The U.S. Navy is flexing its military might as relations between the U.S. and China continue to deteriorate.
Throughout the Independence Day weekend, U.S. Navy aircraft carriers conducted simulated military exercises in the South China Sea. The show of force came after Chinese action in the region became increasingly aggressive over the past several weeks. Two of the Navy’s world-class aircraft carriers, the USS Ronald Regan and USS Nimitz, launched hundreds of jets, helicopters, and other aircraft in one of the largest displays of U.S. military might in recent memory. According to a Wall Street Journal report, the exercises were designed to emulate sustained attacks on enemy bases.
Operations of the U.S. Navy in the South China Sea
The Navy frequently conducts operations in the South China Sea in order to check Beijing’s control of the region. However, deployments of this scale aren’t common. Therefore, many believe the large-scale exercise represents an escalation of tensions between the two superpowers. Rear Admiral George M. Wikoff, commander of the USS Ronald Reagan strike group, said the drills will “show an unambiguous signal to our partners and allies that we are committed to regional security and stability.”
The joint operations marked the first time the U.S. held training exercises with two aircraft carriers in the region since 2014. “Working together with another carrier strike group provides advanced opportunities to conduct high-end training that increases our warfighting readiness,” said Rear Admiral James A. Kirk, who commands the USS Nimitz strike group.
China’s Military Activities
China also conducted its own large-scale military exercises around the nearby Paracel Islands on Sunday. The Paracel Islands are a key point of contention in the South China Sea. China, Vietnam, and Taiwan all lay claim to the islands, but China has a firm grip on the region. Chinese forces have installed missile bases, radar facilities, and an airfield on the disputed islands.
U.S. officials believe China could be trying to take advantage of coronavirus chaos to ratchet up its activities in the South China Sea and other disputed regions. Over the past several weeks, there have been several reports of Chinese military aggression. Many see the U.S. military display as a direct response to the recent incidents.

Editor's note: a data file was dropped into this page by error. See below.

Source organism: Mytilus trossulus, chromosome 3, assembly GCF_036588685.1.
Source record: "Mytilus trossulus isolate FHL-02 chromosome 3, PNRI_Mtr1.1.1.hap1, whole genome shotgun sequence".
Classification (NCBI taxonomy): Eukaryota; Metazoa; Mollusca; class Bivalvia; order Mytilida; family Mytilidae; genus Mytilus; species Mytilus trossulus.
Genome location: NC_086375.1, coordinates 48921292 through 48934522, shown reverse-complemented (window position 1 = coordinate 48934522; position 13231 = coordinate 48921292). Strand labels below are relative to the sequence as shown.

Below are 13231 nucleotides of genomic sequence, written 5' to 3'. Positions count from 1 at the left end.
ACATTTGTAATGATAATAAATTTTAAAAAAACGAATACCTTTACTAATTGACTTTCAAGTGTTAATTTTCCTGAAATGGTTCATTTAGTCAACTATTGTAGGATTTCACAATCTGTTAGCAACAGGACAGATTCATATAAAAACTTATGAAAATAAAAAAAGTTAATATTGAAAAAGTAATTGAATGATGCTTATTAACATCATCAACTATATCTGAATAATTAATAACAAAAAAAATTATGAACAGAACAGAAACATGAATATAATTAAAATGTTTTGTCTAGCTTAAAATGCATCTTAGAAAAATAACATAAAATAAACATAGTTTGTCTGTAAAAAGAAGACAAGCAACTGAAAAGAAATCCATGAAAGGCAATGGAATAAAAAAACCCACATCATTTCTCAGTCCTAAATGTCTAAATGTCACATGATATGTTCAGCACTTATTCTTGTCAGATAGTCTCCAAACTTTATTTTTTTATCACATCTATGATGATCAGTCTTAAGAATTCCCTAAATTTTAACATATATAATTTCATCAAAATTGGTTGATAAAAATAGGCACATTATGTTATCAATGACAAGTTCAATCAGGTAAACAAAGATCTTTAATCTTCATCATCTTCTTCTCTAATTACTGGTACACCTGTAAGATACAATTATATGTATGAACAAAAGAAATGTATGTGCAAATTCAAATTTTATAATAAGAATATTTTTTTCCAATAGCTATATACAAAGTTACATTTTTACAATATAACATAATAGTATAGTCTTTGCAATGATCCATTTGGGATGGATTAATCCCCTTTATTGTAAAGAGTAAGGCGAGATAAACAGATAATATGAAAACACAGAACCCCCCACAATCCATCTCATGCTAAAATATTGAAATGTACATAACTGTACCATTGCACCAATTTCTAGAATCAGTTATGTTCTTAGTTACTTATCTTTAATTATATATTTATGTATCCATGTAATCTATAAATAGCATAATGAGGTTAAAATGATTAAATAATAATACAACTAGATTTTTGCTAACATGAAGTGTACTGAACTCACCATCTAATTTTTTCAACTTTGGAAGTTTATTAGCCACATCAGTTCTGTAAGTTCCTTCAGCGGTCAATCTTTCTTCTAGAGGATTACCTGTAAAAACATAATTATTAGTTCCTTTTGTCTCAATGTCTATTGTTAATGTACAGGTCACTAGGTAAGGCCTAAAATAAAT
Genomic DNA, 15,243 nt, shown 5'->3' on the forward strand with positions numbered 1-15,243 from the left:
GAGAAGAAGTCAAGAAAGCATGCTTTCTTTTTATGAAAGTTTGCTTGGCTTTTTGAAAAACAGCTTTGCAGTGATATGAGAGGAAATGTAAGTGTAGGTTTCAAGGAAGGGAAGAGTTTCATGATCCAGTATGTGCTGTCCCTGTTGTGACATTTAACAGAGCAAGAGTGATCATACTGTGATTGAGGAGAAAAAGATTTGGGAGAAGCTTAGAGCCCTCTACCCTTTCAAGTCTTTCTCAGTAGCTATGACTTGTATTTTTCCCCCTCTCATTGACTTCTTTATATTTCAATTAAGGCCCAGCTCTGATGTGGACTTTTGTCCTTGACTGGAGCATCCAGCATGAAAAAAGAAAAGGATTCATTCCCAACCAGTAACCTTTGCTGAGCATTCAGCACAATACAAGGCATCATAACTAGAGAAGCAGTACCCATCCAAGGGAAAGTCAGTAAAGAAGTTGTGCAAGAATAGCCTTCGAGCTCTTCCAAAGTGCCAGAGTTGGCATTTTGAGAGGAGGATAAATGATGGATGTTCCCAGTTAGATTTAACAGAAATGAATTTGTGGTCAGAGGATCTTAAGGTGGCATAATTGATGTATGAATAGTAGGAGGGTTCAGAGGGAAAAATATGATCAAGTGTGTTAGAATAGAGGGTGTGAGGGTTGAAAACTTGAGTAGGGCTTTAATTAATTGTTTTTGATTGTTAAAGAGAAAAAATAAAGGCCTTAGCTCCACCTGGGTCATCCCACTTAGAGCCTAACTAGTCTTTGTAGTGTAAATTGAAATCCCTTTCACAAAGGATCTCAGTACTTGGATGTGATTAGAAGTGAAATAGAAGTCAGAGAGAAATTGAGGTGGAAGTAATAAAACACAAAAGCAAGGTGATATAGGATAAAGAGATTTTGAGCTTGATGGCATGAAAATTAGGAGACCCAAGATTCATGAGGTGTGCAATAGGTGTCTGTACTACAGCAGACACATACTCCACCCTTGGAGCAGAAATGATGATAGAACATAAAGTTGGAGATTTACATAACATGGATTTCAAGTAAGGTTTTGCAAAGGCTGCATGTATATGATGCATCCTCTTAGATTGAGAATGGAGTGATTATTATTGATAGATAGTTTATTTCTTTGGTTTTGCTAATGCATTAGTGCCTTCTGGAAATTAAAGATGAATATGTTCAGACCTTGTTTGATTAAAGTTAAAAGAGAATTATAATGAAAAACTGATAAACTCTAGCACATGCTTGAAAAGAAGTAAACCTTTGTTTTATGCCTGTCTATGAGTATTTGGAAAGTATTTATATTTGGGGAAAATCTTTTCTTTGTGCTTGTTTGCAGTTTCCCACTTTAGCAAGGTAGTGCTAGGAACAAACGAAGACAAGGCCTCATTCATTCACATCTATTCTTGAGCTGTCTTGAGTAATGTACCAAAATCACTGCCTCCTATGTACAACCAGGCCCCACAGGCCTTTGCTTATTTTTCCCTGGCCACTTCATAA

Since the pandemic began, China has increased fighter jet flights near Taiwan, a key U.S. regional ally, and instituted a major crackdown on pro-democracy movements in Hong Kong. Chinese forces also engaged in an altercation with Indian troops near a disputed border region in Tibet, resulting in the deaths of 20 Indian soldiers and an undisclosed number of Chinese troops.
Beijing hasn’t released an official statement on the U.S. military exercises just yet. However, Zhao Lijian, a spokesperson from the Chinese Foreign Ministry, criticized American operations in the region on Friday: “The fundamental cause of instability in the South China Sea is the large-scale military activities and flexing of muscles by some nonregional country that lies tens of thousands of miles away.”
China insists that it has sovereignty over practically all of the South China Sea, including its islands and resources. However, those claims are in direct conflict with other countries who also lay claim to the region. These include Vietnam, Malaysia, Brunei, Taiwan, and the Philippines. In 2016, an international tribunal ruled that China’s territorial claims have no legal basis. However, Beijing rejected the ruling and it continues to operate aggressively in the region.
Tensions between the U.S. and China quickly deteriorated after the ‘phase-one’ trade deal was signed in December. At this point, it seems like the two superpowers have all but given up on bridging their differences amicably. China has been running amok in the South China Sea since the pandemic forced most of the world’s leaders to focus on problems at home. However, U.S. officials hope that the threat of American military might will check Chinese aggression in the region, at least for the time being.